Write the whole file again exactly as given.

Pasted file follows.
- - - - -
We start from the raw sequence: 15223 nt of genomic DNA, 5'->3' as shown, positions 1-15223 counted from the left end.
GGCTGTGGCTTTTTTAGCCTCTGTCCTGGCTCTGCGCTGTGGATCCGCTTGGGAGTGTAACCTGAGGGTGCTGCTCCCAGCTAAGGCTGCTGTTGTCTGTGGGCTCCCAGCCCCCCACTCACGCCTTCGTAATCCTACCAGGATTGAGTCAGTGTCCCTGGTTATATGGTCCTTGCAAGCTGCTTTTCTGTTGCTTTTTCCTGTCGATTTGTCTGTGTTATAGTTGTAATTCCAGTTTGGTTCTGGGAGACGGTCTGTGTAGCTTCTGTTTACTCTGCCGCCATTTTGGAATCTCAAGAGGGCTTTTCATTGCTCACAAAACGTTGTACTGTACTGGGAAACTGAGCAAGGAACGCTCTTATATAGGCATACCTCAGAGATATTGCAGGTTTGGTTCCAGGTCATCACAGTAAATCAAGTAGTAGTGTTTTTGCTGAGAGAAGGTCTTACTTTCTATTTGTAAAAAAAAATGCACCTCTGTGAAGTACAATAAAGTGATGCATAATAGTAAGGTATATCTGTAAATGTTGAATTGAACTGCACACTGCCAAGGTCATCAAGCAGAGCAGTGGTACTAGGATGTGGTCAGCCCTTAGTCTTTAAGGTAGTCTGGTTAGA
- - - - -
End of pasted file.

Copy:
We start from the raw sequence: 15223 nt of genomic DNA, 5'->3' as shown, positions 1-15223 counted from the left end.
GGCTGTGGCTTTTTTAGCCTCTGTCCTGGCTCTGCGCTGTGGATCCGCTTGGGAGTGTAACCTGAGGGTGCTGCTCCCAGCTAAGGCTGCTGTTGTCTGTGGGCTCCCAGCCCCCCACTCACGCCTTCGTAATCCTACCAGGATTGAGTCAGTGTCCCTGGTTATATGGTCCTTGCAAGCTGCTTTTCTGTTGCTTTTTCCTGTCGATTTGTCTGTGTTATAGTTGTAATTCCAGTTTGGTTCTGGGAGACGGTCTGTGTAGCTTCTGTTTACTCTGCCGCCATTTTGGAATCTCAAGAGGGCTTTTCATTGCTCACAAAACGTTGTACTGTACTGGGAAACTGAGCAAGGAACGCTCTTATATAGGCATACCTCAGAGATATTGCAGGTTTGGTTCCAGGTCATCACAGTAAATCAAGTAGTAGTGTTTTTGCTGAGAGAAGGTCTTACTTTCTATTTGTAAAAAAAAATGCACCTCTGTGAAGTACAATAAAGTGATGCATAATAGTAAGGTATATCTGTAAATGTTGAATTGAACTGCACACTGCCAAGGTCATCAAGCAGAGCAGTGGTACTAGGATGTGGTCAGCCCTTAGTCTTTAAGGTAGTCTGGTTAGA